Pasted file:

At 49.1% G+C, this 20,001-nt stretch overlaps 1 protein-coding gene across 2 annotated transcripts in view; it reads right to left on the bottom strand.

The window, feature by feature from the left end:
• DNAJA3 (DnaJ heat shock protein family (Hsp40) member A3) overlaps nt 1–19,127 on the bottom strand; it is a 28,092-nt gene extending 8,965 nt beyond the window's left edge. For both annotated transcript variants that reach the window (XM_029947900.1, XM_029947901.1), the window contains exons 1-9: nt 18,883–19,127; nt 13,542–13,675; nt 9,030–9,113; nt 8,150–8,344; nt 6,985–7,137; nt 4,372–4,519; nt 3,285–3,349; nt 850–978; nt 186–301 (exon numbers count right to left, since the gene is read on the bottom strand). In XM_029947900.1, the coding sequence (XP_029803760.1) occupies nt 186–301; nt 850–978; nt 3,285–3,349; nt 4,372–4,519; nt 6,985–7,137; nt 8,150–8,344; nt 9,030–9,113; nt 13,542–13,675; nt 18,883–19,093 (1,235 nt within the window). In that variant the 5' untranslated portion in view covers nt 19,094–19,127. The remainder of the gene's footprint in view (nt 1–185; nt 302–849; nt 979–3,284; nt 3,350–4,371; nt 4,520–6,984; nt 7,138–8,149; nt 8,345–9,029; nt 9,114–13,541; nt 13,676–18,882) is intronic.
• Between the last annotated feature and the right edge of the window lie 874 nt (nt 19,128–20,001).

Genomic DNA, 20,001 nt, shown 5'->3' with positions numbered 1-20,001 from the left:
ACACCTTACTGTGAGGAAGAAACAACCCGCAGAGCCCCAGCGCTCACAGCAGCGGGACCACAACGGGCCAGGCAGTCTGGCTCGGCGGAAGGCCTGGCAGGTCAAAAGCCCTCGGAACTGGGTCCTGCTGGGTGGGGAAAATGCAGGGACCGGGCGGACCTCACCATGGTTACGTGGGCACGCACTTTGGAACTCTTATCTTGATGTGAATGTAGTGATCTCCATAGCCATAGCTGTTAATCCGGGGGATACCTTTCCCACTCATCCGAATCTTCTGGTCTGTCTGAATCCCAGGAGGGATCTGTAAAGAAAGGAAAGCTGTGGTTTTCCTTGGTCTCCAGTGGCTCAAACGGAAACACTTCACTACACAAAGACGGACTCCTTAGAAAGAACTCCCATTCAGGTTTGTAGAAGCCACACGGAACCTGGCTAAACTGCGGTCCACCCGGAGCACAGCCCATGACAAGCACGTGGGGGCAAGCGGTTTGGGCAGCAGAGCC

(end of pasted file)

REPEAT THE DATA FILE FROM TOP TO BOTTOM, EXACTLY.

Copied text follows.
At 49.1% G+C, this 20,001-nt stretch overlaps 1 protein-coding gene across 2 annotated transcripts in view; it reads right to left on the bottom strand.

The window, feature by feature from the left end:
• DNAJA3 (DnaJ heat shock protein family (Hsp40) member A3) overlaps nt 1–19,127 on the bottom strand; it is a 28,092-nt gene extending 8,965 nt beyond the window's left edge. For both annotated transcript variants that reach the window (XM_029947900.1, XM_029947901.1), the window contains exons 1-9: nt 18,883–19,127; nt 13,542–13,675; nt 9,030–9,113; nt 8,150–8,344; nt 6,985–7,137; nt 4,372–4,519; nt 3,285–3,349; nt 850–978; nt 186–301 (exon numbers count right to left, since the gene is read on the bottom strand). In XM_029947900.1, the coding sequence (XP_029803760.1) occupies nt 186–301; nt 850–978; nt 3,285–3,349; nt 4,372–4,519; nt 6,985–7,137; nt 8,150–8,344; nt 9,030–9,113; nt 13,542–13,675; nt 18,883–19,093 (1,235 nt within the window). In that variant the 5' untranslated portion in view covers nt 19,094–19,127. The remainder of the gene's footprint in view (nt 1–185; nt 302–849; nt 979–3,284; nt 3,350–4,371; nt 4,520–6,984; nt 7,138–8,149; nt 8,345–9,029; nt 9,114–13,541; nt 13,676–18,882) is intronic.
• Between the last annotated feature and the right edge of the window lie 874 nt (nt 19,128–20,001).

Genomic DNA, 20,001 nt, shown 5'->3' with positions numbered 1-20,001 from the left:
ACACCTTACTGTGAGGAAGAAACAACCCGCAGAGCCCCAGCGCTCACAGCAGCGGGACCACAACGGGCCAGGCAGTCTGGCTCGGCGGAAGGCCTGGCAGGTCAAAAGCCCTCGGAACTGGGTCCTGCTGGGTGGGGAAAATGCAGGGACCGGGCGGACCTCACCATGGTTACGTGGGCACGCACTTTGGAACTCTTATCTTGATGTGAATGTAGTGATCTCCATAGCCATAGCTGTTAATCCGGGGGATACCTTTCCCACTCATCCGAATCTTCTGGTCTGTCTGAATCCCAGGAGGGATCTGTAAAGAAAGGAAAGCTGTGGTTTTCCTTGGTCTCCAGTGGCTCAAACGGAAACACTTCACTACACAAAGACGGACTCCTTAGAAAGAACTCCCATTCAGGTTTGTAGAAGCCACACGGAACCTGGCTAAACTGCGGTCCACCCGGAGCACAGCCCATGACAAGCACGTGGGGGCAAGCGGTTTGGGCAGCAGAGCC